What are interest rates?
Interest rates, along with tax rates and foreign exchange rates, are one of the key levers the authorities have to manage the UK economy. The health of the economy affects us all, so the manipulation of these rates is important.
When the media refers to interest rate changes it is normally referring to the Bank of England base rate. This is the interest rate the Bank of England (i.e. the UK’s central bank) charges commercial banks for money borrowed overnight which is used to balance their books. As consumers we do not pay this rate, but it has a knock-on effect on the borrowing and lending rates set by high-street banks and building societies.
How are interest rates set?
Since 1997 base rates have been set independently by the Bank of England, free from direct political influence. The government sets the Bank of England a price inflation target, and it is the Bank’s responsibility to manage interest rates to meet this target. The current target is to achieve a long-term inflation rate (consumer price inflation or CPI) of 2%.
The Bank of England’s Monetary Policy Committee (MPC) meets each month to agree the interest rate. It is a nine-person committee, chaired by the Governor of the Bank of England. Five of the MPC members are senior Bank of England employees and the other four are external experts, appointed by the Chancellor of the Exchequer.
At each MPC meeting, the members consider various wide-ranging economic factors and vote on the proposed interest rate following a recommendation from the Governor. A straight majority vote determines the MPC’s decision and this is published the following day at 12 noon. You can see these publications here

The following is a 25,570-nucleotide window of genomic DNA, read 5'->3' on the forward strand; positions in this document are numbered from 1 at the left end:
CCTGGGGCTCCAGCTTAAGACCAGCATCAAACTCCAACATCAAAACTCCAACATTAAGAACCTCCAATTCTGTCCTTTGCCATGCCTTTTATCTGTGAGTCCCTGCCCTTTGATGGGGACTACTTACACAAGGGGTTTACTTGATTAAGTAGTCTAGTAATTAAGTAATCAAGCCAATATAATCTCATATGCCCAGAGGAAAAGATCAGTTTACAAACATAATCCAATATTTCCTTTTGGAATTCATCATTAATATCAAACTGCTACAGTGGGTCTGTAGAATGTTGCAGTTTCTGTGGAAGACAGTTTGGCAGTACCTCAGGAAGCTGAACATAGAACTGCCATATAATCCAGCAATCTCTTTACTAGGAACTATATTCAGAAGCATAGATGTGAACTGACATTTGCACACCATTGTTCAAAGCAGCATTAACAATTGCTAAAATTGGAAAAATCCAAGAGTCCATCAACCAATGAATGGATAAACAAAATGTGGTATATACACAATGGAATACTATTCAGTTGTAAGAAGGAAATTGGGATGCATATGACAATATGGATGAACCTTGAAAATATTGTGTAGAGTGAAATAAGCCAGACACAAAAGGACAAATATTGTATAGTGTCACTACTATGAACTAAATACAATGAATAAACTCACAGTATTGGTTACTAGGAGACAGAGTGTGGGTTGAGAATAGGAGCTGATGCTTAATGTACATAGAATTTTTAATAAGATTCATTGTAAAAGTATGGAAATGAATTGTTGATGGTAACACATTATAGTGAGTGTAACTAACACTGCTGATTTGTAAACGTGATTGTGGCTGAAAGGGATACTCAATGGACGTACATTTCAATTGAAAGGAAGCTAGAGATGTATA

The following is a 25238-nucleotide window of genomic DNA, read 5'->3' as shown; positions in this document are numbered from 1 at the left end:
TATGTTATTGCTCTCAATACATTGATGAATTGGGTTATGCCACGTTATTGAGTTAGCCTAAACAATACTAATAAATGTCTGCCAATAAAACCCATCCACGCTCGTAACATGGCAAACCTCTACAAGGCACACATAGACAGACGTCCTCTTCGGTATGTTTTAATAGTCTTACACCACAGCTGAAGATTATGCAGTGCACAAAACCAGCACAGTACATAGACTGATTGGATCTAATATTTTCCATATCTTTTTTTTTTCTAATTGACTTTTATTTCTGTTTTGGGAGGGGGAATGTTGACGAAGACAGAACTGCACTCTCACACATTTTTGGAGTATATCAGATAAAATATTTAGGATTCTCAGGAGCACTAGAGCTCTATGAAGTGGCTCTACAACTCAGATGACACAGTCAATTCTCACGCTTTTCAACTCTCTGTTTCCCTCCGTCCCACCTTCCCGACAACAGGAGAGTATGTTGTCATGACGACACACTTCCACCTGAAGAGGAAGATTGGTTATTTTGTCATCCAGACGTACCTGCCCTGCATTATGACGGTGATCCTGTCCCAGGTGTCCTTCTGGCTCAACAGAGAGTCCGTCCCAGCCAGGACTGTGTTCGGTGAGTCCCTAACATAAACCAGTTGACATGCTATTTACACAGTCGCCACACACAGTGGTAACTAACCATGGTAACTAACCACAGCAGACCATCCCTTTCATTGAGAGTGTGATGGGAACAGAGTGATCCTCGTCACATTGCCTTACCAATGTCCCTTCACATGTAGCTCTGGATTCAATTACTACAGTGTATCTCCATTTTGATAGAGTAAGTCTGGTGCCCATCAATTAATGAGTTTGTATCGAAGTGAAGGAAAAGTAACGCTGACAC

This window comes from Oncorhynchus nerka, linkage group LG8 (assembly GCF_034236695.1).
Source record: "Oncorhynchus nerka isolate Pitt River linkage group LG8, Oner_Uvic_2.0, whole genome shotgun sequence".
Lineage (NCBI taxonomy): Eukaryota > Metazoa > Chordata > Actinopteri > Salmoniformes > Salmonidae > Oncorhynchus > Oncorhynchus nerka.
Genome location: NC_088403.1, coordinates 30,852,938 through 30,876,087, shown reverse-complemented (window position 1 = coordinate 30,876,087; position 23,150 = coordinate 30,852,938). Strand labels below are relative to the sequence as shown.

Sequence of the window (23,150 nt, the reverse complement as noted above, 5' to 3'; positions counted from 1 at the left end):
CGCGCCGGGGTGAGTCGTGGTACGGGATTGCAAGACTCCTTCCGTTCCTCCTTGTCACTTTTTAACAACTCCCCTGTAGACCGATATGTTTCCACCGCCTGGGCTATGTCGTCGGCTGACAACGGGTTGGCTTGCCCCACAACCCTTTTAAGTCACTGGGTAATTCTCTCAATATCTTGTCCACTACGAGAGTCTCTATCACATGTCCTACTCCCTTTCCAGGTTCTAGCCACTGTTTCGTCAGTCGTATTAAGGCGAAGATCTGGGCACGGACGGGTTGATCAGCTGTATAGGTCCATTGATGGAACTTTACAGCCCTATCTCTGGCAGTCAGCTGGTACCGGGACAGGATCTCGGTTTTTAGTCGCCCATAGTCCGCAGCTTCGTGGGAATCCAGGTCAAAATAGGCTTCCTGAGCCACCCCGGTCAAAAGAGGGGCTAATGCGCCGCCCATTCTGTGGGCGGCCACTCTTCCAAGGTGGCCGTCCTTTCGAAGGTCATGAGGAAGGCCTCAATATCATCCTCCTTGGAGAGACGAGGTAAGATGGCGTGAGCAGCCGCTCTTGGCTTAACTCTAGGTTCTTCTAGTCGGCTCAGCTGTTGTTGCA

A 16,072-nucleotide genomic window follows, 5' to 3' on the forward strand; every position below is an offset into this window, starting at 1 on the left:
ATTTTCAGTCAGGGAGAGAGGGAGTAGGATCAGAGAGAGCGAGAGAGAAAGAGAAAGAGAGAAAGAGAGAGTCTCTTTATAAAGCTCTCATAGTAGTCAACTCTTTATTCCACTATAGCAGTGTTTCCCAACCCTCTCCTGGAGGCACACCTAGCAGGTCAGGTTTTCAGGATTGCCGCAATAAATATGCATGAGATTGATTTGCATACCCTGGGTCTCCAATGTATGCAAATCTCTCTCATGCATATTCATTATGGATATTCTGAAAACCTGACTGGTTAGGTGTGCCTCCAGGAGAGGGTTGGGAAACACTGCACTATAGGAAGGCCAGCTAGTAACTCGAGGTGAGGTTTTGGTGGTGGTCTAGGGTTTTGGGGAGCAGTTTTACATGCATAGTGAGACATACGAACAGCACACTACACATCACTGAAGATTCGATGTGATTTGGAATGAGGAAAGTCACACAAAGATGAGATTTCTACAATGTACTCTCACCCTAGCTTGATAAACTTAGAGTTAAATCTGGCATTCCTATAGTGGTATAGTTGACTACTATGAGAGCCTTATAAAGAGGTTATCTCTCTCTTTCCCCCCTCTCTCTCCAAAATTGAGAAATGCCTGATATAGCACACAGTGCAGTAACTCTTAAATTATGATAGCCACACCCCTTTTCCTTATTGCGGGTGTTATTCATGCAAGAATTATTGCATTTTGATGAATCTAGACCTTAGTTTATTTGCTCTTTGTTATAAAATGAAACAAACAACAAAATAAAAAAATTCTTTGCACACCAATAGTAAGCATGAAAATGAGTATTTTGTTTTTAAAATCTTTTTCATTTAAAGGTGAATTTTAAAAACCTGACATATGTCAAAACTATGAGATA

Why do they matter?
The activities of the MPC may appear technical and beyond many of our daily lives, but their decisions affect all of us.
A lower base rate is likely to encourage high-street banks and building societies to lower the interest rates they offer to us. This would lower the income we receive on our savings but would also lower the interest we pay on any debts we hold.
Lower interest rates could also impact foreign exchange rates. A lower interest rate could make Sterling a less attractive currency to investors so reduce the value of Sterling relative to other currencies. This would increase the price of imports and reduce the price of exports. As a trading nation, a change in the exchange rate is significant for the UK.
What does this mean for you?
As outlined above, a change in interest rates could affect various elements of our financial lives. It is impossible, however, to quantify the size of these impacts in advance. Regardless, a good first step is to be prepared – to understand the potential impact and consider how it could affect your financial position.
Aviva’s Budget Calculator could be a good place to start. By considering the various elements that make up your income and your outgoings, and understanding the directional impact a change in interest rates could have on these, you will be a positive step closer to being prepared for any changes.
You can see the Aviva Budget calculator here:
You can also mark your diary for upcoming Bank of England decisions. These are published on their website.
Finally, try not to panic. Calm and considered actions are often better when it comes to managing our finances.
For more information on how interest rates can affect savers and borrowers finances, read 'Interest rate changes - what impact do they have on people's finances?'